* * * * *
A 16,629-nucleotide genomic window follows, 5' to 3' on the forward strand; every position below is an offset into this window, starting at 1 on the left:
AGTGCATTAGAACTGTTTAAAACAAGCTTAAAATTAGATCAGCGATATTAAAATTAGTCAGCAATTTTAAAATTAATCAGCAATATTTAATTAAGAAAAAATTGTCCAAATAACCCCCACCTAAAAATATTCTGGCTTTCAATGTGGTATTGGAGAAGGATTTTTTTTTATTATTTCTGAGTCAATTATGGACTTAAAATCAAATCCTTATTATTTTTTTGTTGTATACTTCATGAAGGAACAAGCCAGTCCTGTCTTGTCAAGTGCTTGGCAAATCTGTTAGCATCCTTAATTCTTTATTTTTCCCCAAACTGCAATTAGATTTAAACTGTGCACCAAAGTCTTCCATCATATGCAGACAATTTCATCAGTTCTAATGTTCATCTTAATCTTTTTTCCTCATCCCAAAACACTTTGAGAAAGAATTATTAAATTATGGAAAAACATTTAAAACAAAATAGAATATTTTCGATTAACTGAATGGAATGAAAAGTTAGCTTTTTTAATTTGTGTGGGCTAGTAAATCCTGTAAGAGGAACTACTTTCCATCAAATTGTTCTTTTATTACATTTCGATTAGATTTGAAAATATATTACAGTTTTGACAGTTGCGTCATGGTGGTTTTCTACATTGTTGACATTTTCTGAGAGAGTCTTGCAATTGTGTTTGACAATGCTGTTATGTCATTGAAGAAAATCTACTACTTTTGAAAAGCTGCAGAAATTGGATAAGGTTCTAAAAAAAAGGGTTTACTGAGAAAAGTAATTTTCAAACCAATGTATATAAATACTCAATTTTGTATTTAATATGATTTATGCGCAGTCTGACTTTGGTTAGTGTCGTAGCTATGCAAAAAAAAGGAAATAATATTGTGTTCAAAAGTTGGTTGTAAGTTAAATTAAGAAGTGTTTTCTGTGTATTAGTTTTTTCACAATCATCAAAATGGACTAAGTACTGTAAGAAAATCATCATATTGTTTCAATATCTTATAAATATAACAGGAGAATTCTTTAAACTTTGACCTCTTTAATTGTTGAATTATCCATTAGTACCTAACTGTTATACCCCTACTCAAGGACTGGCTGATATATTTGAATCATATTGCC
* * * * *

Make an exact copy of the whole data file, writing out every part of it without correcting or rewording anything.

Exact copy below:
A 16,629-nucleotide genomic window follows, 5' to 3' on the forward strand; every position below is an offset into this window, starting at 1 on the left:
AGTGCATTAGAACTGTTTAAAACAAGCTTAAAATTAGATCAGCGATATTAAAATTAGTCAGCAATTTTAAAATTAATCAGCAATATTTAATTAAGAAAAAATTGTCCAAATAACCCCCACCTAAAAATATTCTGGCTTTCAATGTGGTATTGGAGAAGGATTTTTTTTTATTATTTCTGAGTCAATTATGGACTTAAAATCAAATCCTTATTATTTTTTTGTTGTATACTTCATGAAGGAACAAGCCAGTCCTGTCTTGTCAAGTGCTTGGCAAATCTGTTAGCATCCTTAATTCTTTATTTTTCCCCAAACTGCAATTAGATTTAAACTGTGCACCAAAGTCTTCCATCATATGCAGACAATTTCATCAGTTCTAATGTTCATCTTAATCTTTTTTCCTCATCCCAAAACACTTTGAGAAAGAATTATTAAATTATGGAAAAACATTTAAAACAAAATAGAATATTTTCGATTAACTGAATGGAATGAAAAGTTAGCTTTTTTAATTTGTGTGGGCTAGTAAATCCTGTAAGAGGAACTACTTTCCATCAAATTGTTCTTTTATTACATTTCGATTAGATTTGAAAATATATTACAGTTTTGACAGTTGCGTCATGGTGGTTTTCTACATTGTTGACATTTTCTGAGAGAGTCTTGCAATTGTGTTTGACAATGCTGTTATGTCATTGAAGAAAATCTACTACTTTTGAAAAGCTGCAGAAATTGGATAAGGTTCTAAAAAAAAGGGTTTACTGAGAAAAGTAATTTTCAAACCAATGTATATAAATACTCAATTTTGTATTTAATATGATTTATGCGCAGTCTGACTTTGGTTAGTGTCGTAGCTATGCAAAAAAAAGGAAATAATATTGTGTTCAAAAGTTGGTTGTAAGTTAAATTAAGAAGTGTTTTCTGTGTATTAGTTTTTTCACAATCATCAAAATGGACTAAGTACTGTAAGAAAATCATCATATTGTTTCAATATCTTATAAATATAACAGGAGAATTCTTTAAACTTTGACCTCTTTAATTGTTGAATTATCCATTAGTACCTAACTGTTATACCCCTACTCAAGGACTGGCTGATATATTTGAATCATATTGCC